Several stories came out this past week reporting on the recent failure of Chinese investments in Hollywood. Wanda’s highly publicized purchase of Dick Clark Productions, long rumored to be on the rocks, has fallen through for good, because Wanda paid only $25 million out of the $1 billion purchase price. Paramount’s deal with Huahua Media and Shanghai Film Group is foundering because Paramount hasn’t seen a red cent of the promised $1 billion. And more than a few people doubt whether Recon Holding’s $100 million deal to purchase 51% of Millenium Pictures will close.
Most – okay, all – of the lawyers who deal with China on a regular basis saw this coming from a mile away. Some context:
- Hollywood deals fall apart all the time. It’s the nature of the business, and hardly unique to Chinese-invested projects. But those deals have been getting more attention lately because so much of the money coming in is from China.
- Chinese investors have developed a not-completely-undeserved reputation as “tourist investors,” particularly when it comes to Hollywood: arriving with great fanfare, taking meetings with players across town, kicking the tires of every studio and production company that may be interested in Chinese investment (which is to say, every studio and production company in Hollywood), suggesting that a deal might be imminent … and then going back to China without agreeing to anything. See China Business Deals: What China Business Deal and China MOU. Like I Really Care.
- Because the Chinese yuan is a regulated currency, it’s always been difficult to get money out of China. We’ve been writing about this for a while, and in fact almost exactly one year ago I wrote a post in which I said, “Long story short, we can expect to see more US-China film deals fall through for lack of funding, and it won’t necessarily be the fault of the Chinese company.” Then my colleague Mathew Alderson wrote a three-part series of blog posts during the summer, followed by Dan Harris’ own five-part series in December. Chinese film companies are simply not free to do whatever they want with their own money; the government gets to decide.
- Chinese regulators are clamping down on any foreign investment deals, both because of the hundreds of billions of dollars leaving the country as capital flight, and because as a policy matter China wants to discourage “inefficient, uncreative Chinese companies that are simply achieving growth through acquisition.” Add to that increased scrutiny from U.S. politicians, and it’s not exactly Springtime for Renminbi.
Hollywood can bemoan the spigot being turned off, but there wasn’t nearly as much money coming in as was previously thought. It’s still not impossible to get money out of China, but you should say goodbye to buying sprees by Chinese companies snapping up Hollywood assets for no other reason than to convert their currency (cf: the scrapped sale of Voltage Pictures to Chinese metals company Anhui Xinke New Materials).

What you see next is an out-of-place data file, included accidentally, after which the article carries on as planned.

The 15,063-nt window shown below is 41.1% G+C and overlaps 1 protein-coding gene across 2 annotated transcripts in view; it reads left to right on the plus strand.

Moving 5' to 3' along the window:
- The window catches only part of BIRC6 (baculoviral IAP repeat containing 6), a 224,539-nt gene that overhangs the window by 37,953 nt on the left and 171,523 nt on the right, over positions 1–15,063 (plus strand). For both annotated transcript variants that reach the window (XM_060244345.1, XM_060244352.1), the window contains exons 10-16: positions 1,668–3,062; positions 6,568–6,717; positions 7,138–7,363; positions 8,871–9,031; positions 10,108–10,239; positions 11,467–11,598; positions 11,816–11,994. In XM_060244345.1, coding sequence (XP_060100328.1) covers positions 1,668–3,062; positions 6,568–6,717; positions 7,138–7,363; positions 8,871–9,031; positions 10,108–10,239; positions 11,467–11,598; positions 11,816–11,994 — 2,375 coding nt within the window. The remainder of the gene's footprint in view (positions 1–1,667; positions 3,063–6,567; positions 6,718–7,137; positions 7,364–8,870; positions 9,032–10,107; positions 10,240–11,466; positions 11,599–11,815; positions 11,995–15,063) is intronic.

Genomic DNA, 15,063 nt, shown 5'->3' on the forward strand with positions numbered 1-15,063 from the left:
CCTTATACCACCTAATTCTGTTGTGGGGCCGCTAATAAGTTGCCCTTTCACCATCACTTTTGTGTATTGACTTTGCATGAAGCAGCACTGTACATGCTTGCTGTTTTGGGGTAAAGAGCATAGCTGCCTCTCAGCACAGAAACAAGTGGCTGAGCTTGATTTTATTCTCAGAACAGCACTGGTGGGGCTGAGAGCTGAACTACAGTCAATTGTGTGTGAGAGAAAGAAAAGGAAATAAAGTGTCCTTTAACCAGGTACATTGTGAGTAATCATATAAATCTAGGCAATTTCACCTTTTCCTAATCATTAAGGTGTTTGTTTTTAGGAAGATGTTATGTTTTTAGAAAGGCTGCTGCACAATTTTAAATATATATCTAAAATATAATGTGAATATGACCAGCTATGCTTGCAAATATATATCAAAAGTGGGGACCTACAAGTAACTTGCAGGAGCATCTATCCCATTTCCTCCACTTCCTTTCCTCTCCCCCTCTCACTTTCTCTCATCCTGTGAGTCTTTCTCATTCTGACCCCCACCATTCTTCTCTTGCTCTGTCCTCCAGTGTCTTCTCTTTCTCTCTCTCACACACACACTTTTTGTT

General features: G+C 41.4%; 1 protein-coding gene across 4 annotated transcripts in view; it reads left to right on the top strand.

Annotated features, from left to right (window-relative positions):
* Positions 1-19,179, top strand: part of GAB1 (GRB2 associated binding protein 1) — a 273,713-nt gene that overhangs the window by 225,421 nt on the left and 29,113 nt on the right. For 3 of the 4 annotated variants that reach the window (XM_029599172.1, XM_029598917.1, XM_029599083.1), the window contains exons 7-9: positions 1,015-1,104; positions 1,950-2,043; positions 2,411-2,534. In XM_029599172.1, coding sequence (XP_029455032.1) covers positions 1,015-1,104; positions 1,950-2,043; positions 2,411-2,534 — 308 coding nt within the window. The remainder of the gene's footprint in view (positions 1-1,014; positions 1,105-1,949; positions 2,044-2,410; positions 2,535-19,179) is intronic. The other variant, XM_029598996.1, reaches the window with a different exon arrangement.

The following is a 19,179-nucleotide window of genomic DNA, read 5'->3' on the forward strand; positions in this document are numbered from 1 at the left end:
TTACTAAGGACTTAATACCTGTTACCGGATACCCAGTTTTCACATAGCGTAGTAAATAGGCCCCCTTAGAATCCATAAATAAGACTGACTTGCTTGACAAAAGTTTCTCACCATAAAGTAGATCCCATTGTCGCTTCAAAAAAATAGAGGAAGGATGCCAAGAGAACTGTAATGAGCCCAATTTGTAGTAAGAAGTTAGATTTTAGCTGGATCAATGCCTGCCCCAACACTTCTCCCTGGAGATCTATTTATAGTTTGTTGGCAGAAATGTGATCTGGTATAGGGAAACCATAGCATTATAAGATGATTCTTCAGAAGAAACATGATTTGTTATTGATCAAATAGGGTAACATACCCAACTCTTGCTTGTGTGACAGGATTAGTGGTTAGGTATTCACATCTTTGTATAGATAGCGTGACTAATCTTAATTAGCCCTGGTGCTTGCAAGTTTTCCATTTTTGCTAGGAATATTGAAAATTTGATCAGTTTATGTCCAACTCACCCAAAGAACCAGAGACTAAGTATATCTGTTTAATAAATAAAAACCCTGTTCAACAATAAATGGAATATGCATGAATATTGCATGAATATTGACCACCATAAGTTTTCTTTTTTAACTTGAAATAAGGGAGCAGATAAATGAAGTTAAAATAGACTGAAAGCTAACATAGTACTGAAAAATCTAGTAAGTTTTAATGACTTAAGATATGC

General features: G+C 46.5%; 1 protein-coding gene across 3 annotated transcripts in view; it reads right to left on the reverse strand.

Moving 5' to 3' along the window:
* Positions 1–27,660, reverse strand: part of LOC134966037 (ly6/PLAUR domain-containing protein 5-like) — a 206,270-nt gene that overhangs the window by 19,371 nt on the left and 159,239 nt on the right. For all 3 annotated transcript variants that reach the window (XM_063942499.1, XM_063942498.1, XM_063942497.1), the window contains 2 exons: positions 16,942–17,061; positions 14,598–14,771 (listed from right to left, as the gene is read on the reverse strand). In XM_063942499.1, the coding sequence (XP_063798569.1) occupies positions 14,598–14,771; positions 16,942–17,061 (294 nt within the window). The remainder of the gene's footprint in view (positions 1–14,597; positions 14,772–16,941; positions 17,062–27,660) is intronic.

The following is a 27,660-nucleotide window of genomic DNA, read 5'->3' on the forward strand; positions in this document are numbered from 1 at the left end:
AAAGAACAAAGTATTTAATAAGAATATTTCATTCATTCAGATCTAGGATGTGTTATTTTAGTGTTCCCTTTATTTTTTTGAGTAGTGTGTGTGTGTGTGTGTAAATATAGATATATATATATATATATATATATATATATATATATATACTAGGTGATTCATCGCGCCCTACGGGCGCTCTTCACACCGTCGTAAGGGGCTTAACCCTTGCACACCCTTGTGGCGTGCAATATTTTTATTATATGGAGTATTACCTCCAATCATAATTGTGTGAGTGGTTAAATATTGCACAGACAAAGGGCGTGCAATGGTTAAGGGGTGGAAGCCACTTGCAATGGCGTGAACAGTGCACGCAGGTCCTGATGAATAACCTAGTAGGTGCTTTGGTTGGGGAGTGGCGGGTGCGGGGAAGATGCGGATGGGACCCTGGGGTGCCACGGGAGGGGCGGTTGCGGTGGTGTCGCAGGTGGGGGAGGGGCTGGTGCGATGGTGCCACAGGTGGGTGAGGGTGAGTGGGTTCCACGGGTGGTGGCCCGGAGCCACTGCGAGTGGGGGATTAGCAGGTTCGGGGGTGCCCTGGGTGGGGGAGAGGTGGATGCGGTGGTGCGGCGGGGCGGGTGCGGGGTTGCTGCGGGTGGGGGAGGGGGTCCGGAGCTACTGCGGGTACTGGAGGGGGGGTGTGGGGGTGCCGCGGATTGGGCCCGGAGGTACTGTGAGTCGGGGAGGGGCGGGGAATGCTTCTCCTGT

In light of the new reality, here are some tips on how everyone from studios to production companies to producers should proceed:
- Require the Chinese counterparty to pay a nontrivial amount of money upfront, and don’t begin performance until you receive it. If your contract doesn’t pass muster with Chinese regulators, you need to know as soon as possible. Your not receiving the upfront money is a really good sign that the deal itself will never work.
- If your deal is with a Chinese company with no presence in the U.S., don’t negotiate or draft it like a typical Hollywood deal. We review entertainment agreements all the time that are in English, governed by California law, and enforceable via arbitration or litigation in Los Angeles – and therefore virtually unenforceable against the Chinese party. You need an agreement written in Chinese, governed by Chinese law, and enforceable in Chinese courts. Do not fall into the trap of believing that because your counterpart Chinese company appears to have a tiny U.S. affiliate company that setting up your dispute for U.S. court resolution will work, because it almost certainly will not.
- Instead of fixating on money that your Chinese partner can transfer to the US to finance your slate of American films, start thinking about money that your Chinese partner can spend in China. Perhaps that means a shift toward co-productions in China. It might also mean more deals like the one for Resident Evil: The Final Chapter – ostensibly a buyout, but with profit participation for the production company.
- Consider forming a WFOE in China and having it becoming a profit center. China generally has no problem with WFOEs remitting money to their parent companies once all of the WFOE’s taxes have been paid.
It would be a mistake to assume this is just a temporary hiccup and that Chinese companies will be back investing huge amounts in Hollywood in a few months. China still has a ton of money, but for the foreseeable future, the money is staying in China.